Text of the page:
The decision to place yourself, a parent or loved one in the right senior community or find the right in home care is often tough, but inevitable. Unfortunately, the situation can arise without advanced warning—after a catastrophic illness or injury and may be hand-in-hand with a short timeline to find the appropriate home or community.

That’s when it pays to know Julie Derry and Kie Copenhaver. This dynamic duo owns and runs a San Diego office of Care Patrol, covering La Mesa, East County, South Bay and parts of San Diego. Care Patrol is the nation’s largest senior placement organization.

Julie and Kie are on the front lines of the “Golden Wave” of aging Boomers. “The amount of research, coordination and logistics involved in caring for a loved one can be overwhelming,” Julie says. “Kie and I are experts in this field with a broad network of resources. People have all kinds of questions—and we’ve got the answers or know the resources that do. We are also there to hold your hand during what can be a very trying time.”

Their experience and expertise are far-reaching. The average age of a client is 82, but they’ve helped seniors ranging in age from the early 60s up into the 100s. Sometimes, these clients are beset with a myriad of challenges that have to be addressed.

Like the time a hospital nurse called them about an aged woman with dementia who had been dumped at an emergency room. “We went to meet her and found there were a lot of things to consider —dementia, paranoia, and hallucinations,” Kie recalls. “She was ambulatory—so if we didn’t keep an eye on her she was likely to wander away.” Kie and Julie tracked down her out of state next of kin and found someone who could exercise power of attorney for healthcare and financial decisions. They presented memory care living options to the next of kin that could meet this client’s specific needs.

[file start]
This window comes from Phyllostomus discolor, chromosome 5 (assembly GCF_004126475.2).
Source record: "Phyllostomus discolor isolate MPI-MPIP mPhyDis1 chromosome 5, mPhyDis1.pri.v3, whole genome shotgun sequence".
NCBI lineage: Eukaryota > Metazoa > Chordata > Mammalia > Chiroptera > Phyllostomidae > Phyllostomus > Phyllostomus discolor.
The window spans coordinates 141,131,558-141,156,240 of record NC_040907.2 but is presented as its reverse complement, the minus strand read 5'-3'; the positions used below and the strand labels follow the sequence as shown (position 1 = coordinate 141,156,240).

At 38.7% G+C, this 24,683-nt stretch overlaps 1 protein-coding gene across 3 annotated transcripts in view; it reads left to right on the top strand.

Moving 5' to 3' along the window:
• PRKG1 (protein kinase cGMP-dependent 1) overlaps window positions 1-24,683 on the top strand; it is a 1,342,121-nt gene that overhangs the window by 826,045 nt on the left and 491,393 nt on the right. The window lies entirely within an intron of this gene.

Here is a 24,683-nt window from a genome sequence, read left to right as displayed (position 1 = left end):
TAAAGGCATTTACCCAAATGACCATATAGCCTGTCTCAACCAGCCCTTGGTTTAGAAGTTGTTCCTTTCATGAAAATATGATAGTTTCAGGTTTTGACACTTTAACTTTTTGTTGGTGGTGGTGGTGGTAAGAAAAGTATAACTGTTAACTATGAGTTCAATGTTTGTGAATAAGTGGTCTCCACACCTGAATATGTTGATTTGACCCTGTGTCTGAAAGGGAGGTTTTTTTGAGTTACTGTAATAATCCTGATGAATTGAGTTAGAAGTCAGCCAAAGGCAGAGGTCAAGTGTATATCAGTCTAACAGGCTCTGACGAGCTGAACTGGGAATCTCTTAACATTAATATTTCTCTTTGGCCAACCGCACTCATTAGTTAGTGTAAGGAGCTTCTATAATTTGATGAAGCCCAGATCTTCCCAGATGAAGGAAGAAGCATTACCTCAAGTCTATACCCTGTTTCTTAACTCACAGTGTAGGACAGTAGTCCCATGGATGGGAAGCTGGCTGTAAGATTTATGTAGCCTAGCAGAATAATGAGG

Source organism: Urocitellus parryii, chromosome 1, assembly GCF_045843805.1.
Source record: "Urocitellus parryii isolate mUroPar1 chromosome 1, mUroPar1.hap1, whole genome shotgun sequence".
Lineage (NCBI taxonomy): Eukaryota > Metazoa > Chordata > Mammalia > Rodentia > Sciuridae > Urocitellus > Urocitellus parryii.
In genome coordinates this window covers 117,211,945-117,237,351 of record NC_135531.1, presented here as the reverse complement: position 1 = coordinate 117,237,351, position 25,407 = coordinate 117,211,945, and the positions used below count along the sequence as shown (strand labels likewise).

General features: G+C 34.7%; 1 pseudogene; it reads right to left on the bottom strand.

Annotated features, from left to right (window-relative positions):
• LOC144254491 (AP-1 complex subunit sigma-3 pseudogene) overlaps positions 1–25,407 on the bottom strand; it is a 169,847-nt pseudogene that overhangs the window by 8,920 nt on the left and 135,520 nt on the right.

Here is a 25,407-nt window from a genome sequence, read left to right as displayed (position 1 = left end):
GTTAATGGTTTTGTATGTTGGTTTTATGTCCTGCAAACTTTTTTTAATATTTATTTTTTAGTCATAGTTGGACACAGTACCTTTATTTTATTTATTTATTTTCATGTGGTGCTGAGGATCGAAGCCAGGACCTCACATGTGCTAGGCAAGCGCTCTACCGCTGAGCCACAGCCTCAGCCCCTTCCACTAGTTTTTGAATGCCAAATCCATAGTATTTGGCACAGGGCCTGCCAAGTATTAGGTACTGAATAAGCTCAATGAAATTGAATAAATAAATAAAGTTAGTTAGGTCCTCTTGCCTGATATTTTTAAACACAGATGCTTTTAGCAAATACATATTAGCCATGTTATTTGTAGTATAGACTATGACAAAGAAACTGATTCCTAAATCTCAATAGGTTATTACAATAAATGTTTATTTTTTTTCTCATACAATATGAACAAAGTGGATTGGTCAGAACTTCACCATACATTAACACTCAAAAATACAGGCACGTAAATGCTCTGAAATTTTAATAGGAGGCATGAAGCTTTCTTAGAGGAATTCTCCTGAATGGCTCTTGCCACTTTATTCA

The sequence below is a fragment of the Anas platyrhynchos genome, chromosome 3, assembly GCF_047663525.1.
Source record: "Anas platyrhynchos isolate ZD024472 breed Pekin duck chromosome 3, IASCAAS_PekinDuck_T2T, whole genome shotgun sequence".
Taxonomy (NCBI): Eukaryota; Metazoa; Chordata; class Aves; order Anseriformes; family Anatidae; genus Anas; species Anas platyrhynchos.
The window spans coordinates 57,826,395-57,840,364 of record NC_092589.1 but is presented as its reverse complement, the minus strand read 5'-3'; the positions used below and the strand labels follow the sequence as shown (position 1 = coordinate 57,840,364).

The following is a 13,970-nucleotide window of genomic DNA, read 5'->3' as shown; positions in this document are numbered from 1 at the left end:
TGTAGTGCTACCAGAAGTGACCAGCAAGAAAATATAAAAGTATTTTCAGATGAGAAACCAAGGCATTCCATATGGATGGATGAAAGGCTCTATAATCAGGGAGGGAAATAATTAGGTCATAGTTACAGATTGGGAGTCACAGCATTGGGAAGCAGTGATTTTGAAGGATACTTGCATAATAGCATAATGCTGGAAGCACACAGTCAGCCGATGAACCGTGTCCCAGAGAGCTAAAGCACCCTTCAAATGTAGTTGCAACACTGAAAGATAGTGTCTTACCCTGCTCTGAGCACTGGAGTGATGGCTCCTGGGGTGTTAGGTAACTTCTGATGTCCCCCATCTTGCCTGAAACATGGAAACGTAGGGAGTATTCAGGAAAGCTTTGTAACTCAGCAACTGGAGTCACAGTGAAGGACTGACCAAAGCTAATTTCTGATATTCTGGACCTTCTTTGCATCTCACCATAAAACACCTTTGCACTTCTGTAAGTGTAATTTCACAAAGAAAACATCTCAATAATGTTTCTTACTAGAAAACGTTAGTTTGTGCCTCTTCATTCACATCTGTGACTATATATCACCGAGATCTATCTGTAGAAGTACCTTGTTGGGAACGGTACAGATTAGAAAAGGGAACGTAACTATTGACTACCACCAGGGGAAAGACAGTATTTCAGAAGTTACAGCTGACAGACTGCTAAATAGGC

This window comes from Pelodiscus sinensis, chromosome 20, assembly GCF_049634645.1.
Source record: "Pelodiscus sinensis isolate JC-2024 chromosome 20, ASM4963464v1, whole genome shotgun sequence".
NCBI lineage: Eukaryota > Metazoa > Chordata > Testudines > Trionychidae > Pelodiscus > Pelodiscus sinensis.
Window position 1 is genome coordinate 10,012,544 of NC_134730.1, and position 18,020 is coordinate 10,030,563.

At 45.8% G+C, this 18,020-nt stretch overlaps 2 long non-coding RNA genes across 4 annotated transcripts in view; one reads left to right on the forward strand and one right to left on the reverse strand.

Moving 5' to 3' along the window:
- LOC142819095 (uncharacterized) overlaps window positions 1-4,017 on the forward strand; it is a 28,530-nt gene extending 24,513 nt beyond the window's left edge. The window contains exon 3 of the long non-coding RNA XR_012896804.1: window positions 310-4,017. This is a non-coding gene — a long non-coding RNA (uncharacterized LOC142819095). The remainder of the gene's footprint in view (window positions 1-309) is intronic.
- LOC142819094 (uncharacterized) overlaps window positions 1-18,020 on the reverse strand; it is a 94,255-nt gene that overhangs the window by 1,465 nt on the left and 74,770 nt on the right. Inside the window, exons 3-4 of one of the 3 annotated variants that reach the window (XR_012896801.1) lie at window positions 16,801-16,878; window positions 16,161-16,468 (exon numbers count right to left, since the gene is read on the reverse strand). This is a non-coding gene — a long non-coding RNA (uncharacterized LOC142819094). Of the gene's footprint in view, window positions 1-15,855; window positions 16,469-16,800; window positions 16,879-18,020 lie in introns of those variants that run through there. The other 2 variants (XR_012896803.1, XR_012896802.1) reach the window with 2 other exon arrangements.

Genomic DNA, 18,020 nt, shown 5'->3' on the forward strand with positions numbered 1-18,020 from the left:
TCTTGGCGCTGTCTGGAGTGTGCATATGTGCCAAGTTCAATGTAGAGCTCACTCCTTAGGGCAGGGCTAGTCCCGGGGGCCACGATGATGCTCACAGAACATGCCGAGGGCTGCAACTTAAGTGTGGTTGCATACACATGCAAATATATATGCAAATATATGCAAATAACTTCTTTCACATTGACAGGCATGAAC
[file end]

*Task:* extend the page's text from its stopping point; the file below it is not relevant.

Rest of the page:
And after placing the client, Kie says she kept in touch to ensure the situation was working. “Yes, we visit our clients—that’s a huge part of our business,” she says. “Caregivers at facilities often are confused when we show up after placements, as this is not a common practice among placement agencies. But that’s what we do – we check in with our clients, to ensure their continued safety and well being; plus the families appreciate these visits and the updates we provide them.”

Here are a multitude of questions that focus on placing seniors in the right assisted living and memory care settings, including:

■ Who pays for assisted living, memory care, in-home care and hospice? How does Medicare/Medi-Cal fit in?

■ Do I have a choice about which company I want to work with for home health or hospice?

■ How can I know if my loved one needs a nursing home or if assisted living can take care of their needs?

■ My loved one has dementia, has started getting combative, tends to wander, sleeps all day and/or stays up all night. What are my options?

■ The hospital/skilled nursing facility (SNF) is going to discharge my parent in two days—what do I do now?